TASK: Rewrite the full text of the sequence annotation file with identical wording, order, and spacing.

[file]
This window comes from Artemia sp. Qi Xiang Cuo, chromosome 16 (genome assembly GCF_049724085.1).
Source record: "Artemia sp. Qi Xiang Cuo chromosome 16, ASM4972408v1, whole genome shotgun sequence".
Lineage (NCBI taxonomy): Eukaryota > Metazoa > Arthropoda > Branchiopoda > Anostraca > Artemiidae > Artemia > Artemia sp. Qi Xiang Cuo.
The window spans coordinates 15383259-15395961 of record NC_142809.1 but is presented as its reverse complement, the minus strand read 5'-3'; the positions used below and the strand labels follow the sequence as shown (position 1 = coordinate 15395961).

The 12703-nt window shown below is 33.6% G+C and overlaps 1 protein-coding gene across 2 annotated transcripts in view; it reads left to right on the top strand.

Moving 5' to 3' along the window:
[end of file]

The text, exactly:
This window comes from Artemia sp. Qi Xiang Cuo, chromosome 16 (genome assembly GCF_049724085.1).
Source record: "Artemia sp. Qi Xiang Cuo chromosome 16, ASM4972408v1, whole genome shotgun sequence".
Lineage (NCBI taxonomy): Eukaryota > Metazoa > Arthropoda > Branchiopoda > Anostraca > Artemiidae > Artemia > Artemia sp. Qi Xiang Cuo.
The window spans coordinates 15383259-15395961 of record NC_142809.1 but is presented as its reverse complement, the minus strand read 5'-3'; the positions used below and the strand labels follow the sequence as shown (position 1 = coordinate 15395961).

The 12703-nt window shown below is 33.6% G+C and overlaps 1 protein-coding gene across 2 annotated transcripts in view; it reads left to right on the top strand.

Moving 5' to 3' along the window: